Honey Whole Wheat Challah

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Bobbie Kramer 1

"Challah, the delicious and beautiful braided bread traditionally served at the weekly Friday night Jewish Sabbath meal, is made more wholesome and nutritious with the addition of whole wheat and sweetened with honey. This slow-rise recipe is designed for flexibility, so split-second timing isn't necessary. This is a wonderful bread for a first-time breadmaker."
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  1. In a large bowl, mix yeast, warm water and 1 cup of the flour into a thin batter. In 30 minutes or so, this should have bubbles and froth from the yeast developing. This is now called the sponge.
  2. Add the oil, honey, eggs and salt to the sponge. At this point, you can also add customizing ingredients like a teaspoon of vanilla, 1/2 cup sunflower or flax seeds, or raisins.
  3. Add the flours, alternating between the whole wheat and bread flour, one cup at a time, until it’s too hard to stir more flour in. Generously flour a work surface, and turn the dough out of the bowl. Continue to work the dough with your hands, kneading and adding flour until the dough is elastic and smooth. Form the dough into a rough ball. Wipe any clinging dough/flour out of the big bowl, and pour a tablespoon or two of oil into it. Coat the dough ball with the oil, and leave it in the bowl, covered loosely with a plastic bag. Let rise 6-8 hours, or overnight if more convenient. The dough should rise until it’s double the original size. It is ready for the next stage when you can poke it with a finger and it stays dented.
  4. If you need to slow it down—say, you make the dough on Wednesday evening, but want to bake it on Thursday evening— after you’ve placed the dough ball in the bowl, refrigerate it until Thursday morning. This should the yeast’s growth so that you can leave it out on the counter until it’s ready for the next stage in late afternoon, early evening.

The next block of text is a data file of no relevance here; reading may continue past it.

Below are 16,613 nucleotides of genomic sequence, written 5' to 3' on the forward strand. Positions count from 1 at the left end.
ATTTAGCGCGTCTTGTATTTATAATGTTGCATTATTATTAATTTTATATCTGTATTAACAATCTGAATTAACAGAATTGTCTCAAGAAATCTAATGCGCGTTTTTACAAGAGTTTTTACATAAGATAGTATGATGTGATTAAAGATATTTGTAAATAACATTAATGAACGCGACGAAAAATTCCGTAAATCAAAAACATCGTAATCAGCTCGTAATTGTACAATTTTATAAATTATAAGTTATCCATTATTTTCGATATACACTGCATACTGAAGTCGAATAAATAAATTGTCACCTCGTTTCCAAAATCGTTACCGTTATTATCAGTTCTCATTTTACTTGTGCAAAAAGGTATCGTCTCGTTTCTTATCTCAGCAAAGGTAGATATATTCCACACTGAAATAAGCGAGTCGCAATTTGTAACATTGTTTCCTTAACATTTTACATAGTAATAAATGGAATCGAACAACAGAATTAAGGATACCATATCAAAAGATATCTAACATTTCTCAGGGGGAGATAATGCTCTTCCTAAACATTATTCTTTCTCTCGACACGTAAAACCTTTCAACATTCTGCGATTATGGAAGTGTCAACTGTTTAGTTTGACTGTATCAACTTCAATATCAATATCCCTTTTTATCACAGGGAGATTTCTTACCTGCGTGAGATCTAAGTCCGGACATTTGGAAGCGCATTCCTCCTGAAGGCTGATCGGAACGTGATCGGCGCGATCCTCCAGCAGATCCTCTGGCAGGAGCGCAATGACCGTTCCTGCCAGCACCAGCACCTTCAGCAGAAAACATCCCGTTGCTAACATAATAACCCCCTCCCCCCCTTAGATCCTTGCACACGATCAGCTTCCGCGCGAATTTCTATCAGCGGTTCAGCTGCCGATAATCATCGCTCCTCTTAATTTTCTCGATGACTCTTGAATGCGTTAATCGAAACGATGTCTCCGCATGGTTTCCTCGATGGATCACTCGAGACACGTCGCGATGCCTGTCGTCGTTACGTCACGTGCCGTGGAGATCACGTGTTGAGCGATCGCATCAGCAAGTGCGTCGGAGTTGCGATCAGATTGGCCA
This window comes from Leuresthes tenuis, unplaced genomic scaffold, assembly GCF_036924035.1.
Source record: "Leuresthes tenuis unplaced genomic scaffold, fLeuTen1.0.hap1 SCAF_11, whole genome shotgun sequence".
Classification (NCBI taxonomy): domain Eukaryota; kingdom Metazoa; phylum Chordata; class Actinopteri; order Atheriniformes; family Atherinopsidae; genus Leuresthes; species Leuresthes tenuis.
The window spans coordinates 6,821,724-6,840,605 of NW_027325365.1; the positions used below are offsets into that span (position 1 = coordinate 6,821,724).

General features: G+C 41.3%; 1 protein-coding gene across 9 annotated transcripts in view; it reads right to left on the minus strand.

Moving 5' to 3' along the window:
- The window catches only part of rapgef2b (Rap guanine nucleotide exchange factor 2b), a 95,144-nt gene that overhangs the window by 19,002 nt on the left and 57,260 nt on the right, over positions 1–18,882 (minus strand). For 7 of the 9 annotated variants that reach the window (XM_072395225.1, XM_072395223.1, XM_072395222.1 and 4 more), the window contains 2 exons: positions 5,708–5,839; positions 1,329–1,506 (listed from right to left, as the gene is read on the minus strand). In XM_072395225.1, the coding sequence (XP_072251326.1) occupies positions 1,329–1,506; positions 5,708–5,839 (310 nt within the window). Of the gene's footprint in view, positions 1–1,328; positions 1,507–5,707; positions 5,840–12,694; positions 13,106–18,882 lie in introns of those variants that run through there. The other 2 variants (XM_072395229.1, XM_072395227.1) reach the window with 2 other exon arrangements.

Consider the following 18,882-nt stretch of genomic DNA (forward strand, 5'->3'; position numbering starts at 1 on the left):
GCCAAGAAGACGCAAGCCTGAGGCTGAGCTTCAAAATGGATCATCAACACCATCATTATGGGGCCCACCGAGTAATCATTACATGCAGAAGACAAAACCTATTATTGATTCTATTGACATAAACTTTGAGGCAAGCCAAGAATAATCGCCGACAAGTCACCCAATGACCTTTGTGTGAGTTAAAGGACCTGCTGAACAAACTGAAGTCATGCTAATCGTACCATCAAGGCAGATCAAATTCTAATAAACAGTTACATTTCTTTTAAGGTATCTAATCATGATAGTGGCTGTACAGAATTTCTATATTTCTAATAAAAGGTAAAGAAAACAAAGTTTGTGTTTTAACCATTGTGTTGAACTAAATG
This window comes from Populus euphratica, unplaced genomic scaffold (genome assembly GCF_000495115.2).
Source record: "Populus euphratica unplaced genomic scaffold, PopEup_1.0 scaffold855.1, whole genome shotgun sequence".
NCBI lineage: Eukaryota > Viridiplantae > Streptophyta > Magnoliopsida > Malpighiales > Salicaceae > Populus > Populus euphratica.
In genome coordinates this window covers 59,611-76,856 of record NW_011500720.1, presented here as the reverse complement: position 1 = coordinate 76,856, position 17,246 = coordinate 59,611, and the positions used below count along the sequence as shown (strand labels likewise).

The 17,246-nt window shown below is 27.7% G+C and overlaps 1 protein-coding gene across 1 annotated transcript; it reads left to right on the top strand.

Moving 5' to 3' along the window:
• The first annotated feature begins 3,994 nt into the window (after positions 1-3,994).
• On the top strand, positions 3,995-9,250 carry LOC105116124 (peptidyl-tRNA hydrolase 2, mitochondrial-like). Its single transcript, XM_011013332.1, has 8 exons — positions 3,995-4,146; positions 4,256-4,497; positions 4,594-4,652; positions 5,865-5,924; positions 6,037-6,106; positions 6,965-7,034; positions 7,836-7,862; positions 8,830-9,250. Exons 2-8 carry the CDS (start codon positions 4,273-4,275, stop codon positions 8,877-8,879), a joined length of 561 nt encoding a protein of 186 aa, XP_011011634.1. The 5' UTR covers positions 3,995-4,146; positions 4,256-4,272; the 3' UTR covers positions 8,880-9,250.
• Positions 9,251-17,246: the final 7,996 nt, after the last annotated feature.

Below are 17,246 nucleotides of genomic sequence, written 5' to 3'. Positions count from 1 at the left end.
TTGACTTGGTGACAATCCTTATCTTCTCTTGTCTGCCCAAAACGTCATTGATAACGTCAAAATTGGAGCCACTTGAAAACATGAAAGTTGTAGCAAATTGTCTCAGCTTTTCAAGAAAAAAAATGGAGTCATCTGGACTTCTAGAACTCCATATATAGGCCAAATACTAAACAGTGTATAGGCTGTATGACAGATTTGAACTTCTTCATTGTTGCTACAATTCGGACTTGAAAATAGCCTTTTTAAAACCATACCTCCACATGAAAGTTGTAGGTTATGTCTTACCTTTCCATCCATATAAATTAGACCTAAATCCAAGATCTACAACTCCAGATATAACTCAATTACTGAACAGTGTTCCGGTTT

5. Punch down the risen dough. It’ll deflate significantly. Knead it briefly to remove some of the bubbles. Divide the dough into 3 evenly sized pieces. Divide each third into 3 or 4 evenly-sized pieces. Form 3 or 4 of the smaller pieces into ropes that are thicker in the middle and taper at the ends. The dough will be pretty springy and elastic, so the ropes will have to rest a few minutes and rolled some more, or they try to spring back into balls.
  6. Braid the strands into a loaf. Pinch the ends together and tuck underneath. Transfer the loaf to a parchment paper-covered baking sheet. Repeat with next 3-4 strands of dough. 3 loaves should fit on the sheet.
  7. Let loaves rise until about double in size. This should only take about 45-minutes to an hour. Preheat the oven to 350 degrees. Beat an egg with a little water. Brush risen loaves with the egg mixture. If desired, sprinkle with sesame or poppy seeds. Place loaves in center of the oven. Bake for about 40 minutes. Loaves should rise significantly, and become deep golden brown. When done, loaves should sound hollow when thumped on the bottom (pan) side. Cool on a rack before serving.